The TDN set included three chart-toppers penned by songwriter Paul Williams (no relation to The Temptation), all handled deftly by Hutton: “Out in the Country,” “Family of Man,” and “Just an Old Fashioned Love Song.” Wells closed his eyes while singing lead on the Harry Nilsson gem “One” and hit all its high notes without difficulty.
Hutton maintained levity with some self-deprecating humor, commenting that the stools brought out by stagehands for TDN’s acoustic medley were the result of a clause in their contract rider, added so the aging rockers could rest up mid-show.
“We’ve been on the rock charts, country charts, and rhythm and blues charts,” he observed. “Now we’re on the medical charts.”
Wells kept the jokes coming when announcing that the band was working on a brand new album.
“It’ll be out in 2035,” he said.
San Jose’s Doobie Brothers dazzled with 90 minutes of bluegrass-flavored folk and fuzz-toned hard rock dating from 1972’s Toulhouse Street and up to 2010’s World Gone Crazy. Anchored by veterans Tom Johnston and guitarist Pat Simmons, the octet hasn’t lost any chops since its ’69 inception.
Like The Allman Brothers and .38 Special, The Doobies boast not one but two capable drummers—Tony Pia and Ed Toth—whose movements mirrored one another throughout the night. One percussionist’s kick bass was decorated with the band’s vintage script while the other bore the modern, winged DB logo. Bassist John Cowan—who’s worked with Bela Fleck and Leon Russell—pinned down the rhythm and added high harmonies to Johnston and Simmons’ leads.
The guys led off with groove-rocker “Jesus Is Just Alright”—a curious opener on the anniversary of the only full day Christ spent dead—but a smoker nonetheless. “Rockin’ Down the Highway” segued into the DB’s memorable cover of Holland-Dozier-Holland track “Take Me In Your Arms (Rock Me a Little While),” from 1975’s Stampede. Keyboardist Guy Allison filled the sonic spectrum with chords and fills on a Roland A-90 and other synths, occasionally trading solo spots with soaring saxophonist Marc Russo.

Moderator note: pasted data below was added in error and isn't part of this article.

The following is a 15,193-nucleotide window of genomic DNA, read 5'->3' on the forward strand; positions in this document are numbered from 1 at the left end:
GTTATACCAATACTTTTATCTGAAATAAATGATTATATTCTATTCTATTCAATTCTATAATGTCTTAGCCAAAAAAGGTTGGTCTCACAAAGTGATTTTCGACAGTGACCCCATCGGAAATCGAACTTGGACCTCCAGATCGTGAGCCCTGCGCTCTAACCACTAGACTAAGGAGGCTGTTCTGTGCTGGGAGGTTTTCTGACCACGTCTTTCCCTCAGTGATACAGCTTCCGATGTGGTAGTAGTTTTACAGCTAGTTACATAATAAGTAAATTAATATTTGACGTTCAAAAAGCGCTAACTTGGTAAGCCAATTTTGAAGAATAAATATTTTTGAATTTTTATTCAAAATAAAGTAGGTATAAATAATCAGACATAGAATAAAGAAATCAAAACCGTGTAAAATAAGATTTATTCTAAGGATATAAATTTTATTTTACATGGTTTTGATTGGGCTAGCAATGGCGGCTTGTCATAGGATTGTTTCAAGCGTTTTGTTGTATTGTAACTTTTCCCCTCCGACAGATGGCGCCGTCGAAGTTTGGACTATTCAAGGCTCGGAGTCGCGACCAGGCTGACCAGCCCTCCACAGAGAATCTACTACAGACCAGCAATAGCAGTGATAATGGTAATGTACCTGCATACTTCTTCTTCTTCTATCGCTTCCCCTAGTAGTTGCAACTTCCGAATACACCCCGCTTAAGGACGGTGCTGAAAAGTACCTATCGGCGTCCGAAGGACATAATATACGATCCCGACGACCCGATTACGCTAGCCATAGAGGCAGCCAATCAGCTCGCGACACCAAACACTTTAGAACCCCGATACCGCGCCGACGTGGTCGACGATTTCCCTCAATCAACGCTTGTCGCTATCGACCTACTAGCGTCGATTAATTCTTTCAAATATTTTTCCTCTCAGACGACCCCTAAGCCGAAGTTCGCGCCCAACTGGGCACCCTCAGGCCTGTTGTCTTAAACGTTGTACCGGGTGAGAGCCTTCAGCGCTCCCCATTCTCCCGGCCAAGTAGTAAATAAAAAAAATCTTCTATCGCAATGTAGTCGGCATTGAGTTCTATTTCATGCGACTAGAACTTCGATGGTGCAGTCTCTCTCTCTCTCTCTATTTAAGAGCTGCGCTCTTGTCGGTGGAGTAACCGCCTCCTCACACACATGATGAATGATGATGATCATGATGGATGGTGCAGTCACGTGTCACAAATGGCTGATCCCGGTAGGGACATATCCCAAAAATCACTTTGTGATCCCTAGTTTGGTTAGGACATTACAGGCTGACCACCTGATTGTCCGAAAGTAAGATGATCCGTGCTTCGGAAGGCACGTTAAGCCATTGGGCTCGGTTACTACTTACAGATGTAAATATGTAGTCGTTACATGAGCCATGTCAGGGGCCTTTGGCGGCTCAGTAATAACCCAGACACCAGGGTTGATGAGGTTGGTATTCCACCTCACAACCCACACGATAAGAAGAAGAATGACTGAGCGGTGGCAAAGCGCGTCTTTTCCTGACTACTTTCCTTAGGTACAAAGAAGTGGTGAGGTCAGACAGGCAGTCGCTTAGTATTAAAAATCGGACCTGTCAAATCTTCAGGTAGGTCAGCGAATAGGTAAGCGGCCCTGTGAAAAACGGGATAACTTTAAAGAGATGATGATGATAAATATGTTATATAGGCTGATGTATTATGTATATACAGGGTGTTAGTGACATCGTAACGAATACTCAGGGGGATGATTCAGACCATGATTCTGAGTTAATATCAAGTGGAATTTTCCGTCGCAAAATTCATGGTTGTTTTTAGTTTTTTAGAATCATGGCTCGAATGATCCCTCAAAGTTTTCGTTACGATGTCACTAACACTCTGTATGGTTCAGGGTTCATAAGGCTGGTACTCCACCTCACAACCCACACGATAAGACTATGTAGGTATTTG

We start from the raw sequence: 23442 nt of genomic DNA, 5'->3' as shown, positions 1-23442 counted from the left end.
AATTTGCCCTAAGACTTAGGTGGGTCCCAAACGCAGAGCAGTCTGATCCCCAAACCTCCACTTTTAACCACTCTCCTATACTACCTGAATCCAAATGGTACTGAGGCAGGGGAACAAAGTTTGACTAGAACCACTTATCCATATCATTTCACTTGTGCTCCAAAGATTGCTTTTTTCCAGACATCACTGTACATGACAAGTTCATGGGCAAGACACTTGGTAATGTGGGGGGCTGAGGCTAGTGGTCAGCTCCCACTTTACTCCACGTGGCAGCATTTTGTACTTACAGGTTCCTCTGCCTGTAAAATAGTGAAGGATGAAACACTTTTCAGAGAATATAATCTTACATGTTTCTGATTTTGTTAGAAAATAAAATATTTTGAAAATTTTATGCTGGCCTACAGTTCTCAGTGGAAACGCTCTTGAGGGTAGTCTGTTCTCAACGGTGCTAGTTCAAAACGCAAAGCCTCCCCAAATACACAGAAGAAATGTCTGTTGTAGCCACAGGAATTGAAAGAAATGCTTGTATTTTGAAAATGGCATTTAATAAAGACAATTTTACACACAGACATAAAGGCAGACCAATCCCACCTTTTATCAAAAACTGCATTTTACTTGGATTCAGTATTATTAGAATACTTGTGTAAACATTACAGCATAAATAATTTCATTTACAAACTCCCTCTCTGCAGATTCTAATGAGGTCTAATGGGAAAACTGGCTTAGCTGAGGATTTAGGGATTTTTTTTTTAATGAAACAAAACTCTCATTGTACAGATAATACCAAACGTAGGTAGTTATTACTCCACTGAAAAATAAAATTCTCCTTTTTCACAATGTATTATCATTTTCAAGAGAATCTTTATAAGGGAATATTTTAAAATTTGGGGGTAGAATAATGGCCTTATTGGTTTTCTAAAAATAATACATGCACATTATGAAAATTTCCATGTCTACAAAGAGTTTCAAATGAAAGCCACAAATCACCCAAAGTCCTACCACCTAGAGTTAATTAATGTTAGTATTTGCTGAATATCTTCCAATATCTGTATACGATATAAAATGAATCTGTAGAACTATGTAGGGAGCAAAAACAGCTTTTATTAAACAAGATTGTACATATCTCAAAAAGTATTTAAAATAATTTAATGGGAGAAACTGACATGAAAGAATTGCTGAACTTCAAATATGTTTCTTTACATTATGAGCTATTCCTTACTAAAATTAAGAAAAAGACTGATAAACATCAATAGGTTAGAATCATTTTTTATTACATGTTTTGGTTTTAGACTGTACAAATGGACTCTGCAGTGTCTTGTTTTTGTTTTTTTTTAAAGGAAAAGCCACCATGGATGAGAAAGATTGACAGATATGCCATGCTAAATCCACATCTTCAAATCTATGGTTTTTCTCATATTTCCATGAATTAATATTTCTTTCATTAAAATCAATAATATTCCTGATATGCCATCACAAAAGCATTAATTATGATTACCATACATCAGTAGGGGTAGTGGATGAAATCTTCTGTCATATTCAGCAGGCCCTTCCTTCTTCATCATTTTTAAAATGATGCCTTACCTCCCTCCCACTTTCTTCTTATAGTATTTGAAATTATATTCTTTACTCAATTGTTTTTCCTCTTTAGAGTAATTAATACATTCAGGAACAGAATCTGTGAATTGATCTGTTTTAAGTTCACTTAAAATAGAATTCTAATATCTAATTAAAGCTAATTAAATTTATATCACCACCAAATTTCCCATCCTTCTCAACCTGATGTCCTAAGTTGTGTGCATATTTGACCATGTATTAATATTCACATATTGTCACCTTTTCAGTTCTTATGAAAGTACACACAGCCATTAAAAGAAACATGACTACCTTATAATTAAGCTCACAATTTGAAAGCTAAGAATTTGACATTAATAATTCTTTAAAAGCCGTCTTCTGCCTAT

John McFee—who’s been in the fold since ’79—is the DB’s resident Jack of all trades, a multi-instrumentalist who sat and plucked country twang from an ETS pedal steel for one song, strummed his Line 6 guitar on the next, and blew harmonica or bowed fiddle on others.
“Dependin’ On You” and “Eyes of Silver” were juxtaposed by the more recent “World Gone Crazy.” “Blackwater,” “South City Midnight Lady,” and “Long Train” zinged listeners back to the early Seventies. The band even performed the funky “Takin’ It to the Streets”—the title track from their first LP with Michael McDonald. Simmons fielded the first part of the verses then deferred to Cowan for the higher “You…telling me the things you’re gonna do for me” bits.
McDonald spent five years with The Doobies, filling in for Johnston 1976-1981 during an extended illness. The group realized several chart hits with the blue-eyed soul singer, including “Minute By Minute,” “What a Fool Believes,” and “Real Love.”
There was no barricade dividing band from crowd, so by encore “China Grove” The Doobies had people dancing against the very lip of the stage. The band welcomed The Temptations Review back to sing with them on finale “Listen to the Music,” sending even casual Tempts / TDN / Doobie fans home happy after a long night of “Wow! I forgot how many good songs they have!” moments.
Freed would have loved it. Cleveland certainly did.